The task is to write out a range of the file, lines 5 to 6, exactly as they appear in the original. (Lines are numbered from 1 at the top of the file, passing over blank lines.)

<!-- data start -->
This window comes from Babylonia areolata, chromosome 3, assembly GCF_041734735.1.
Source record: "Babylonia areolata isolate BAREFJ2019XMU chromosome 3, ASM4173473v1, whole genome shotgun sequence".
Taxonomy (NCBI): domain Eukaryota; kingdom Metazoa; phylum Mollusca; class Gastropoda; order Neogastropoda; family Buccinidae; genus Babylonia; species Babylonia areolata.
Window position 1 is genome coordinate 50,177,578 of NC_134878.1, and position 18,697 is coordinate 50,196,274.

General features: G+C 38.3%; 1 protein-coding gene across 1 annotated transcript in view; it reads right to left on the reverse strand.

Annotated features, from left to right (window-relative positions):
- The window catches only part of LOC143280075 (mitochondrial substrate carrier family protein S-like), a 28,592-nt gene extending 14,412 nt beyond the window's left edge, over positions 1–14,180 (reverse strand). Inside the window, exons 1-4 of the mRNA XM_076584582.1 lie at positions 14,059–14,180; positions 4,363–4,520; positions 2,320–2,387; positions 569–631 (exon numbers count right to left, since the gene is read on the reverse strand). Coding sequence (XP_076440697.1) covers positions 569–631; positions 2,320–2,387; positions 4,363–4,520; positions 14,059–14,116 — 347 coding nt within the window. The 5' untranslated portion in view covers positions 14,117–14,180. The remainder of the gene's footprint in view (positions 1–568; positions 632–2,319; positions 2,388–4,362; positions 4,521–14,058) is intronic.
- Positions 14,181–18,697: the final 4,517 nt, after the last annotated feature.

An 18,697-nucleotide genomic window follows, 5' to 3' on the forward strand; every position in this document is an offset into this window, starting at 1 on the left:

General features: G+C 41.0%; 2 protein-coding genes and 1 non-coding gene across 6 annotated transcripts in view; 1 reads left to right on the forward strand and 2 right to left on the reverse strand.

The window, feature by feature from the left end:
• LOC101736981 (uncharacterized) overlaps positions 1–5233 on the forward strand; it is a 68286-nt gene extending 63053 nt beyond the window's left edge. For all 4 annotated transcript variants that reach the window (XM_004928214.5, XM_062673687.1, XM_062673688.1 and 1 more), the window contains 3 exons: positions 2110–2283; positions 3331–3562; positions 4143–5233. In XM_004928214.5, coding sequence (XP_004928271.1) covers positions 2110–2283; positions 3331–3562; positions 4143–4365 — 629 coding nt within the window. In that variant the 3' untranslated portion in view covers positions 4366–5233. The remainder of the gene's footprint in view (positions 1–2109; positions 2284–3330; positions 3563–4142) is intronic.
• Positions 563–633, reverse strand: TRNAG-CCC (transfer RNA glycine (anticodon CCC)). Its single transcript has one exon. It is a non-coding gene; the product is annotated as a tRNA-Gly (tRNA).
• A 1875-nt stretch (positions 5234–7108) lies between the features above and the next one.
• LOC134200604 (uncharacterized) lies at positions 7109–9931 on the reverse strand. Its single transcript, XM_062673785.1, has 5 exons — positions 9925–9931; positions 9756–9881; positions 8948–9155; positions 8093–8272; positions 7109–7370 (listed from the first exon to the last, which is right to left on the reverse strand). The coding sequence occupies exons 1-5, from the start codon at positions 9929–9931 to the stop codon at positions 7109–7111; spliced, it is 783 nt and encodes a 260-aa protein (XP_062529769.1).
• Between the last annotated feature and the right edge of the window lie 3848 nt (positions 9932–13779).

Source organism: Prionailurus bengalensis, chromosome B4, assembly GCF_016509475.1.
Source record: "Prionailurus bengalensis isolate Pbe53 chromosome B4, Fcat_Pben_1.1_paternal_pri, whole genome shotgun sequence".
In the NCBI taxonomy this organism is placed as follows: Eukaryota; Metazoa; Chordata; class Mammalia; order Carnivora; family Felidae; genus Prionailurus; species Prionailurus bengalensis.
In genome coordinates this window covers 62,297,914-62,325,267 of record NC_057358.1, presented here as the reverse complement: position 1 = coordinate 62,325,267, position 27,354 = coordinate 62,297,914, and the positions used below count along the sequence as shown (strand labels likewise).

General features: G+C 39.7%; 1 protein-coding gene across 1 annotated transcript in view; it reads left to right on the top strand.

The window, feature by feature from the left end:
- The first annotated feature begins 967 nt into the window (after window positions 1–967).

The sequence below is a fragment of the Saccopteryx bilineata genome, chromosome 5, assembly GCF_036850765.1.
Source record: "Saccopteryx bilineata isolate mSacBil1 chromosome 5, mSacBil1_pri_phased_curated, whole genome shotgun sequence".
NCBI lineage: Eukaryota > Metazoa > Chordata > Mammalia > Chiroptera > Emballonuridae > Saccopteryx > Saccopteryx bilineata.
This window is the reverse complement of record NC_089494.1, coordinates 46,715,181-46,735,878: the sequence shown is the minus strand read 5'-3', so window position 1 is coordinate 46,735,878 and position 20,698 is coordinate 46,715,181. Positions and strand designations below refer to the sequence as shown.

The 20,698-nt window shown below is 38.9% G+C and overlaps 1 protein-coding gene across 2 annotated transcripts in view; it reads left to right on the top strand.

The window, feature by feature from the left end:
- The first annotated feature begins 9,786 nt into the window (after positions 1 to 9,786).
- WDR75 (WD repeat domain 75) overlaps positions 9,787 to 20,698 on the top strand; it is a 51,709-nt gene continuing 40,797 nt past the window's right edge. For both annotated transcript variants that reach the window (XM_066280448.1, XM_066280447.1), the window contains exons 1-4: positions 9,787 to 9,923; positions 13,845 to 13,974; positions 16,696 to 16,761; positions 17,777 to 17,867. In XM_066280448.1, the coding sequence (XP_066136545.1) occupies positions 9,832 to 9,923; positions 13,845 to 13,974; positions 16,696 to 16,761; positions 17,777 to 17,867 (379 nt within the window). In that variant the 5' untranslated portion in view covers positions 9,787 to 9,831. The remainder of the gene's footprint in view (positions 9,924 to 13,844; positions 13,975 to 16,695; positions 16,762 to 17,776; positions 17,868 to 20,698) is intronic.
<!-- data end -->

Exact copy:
General features: G+C 38.3%; 1 protein-coding gene across 1 annotated transcript in view; it reads right to left on the reverse strand.

Annotated features, from left to right (window-relative positions):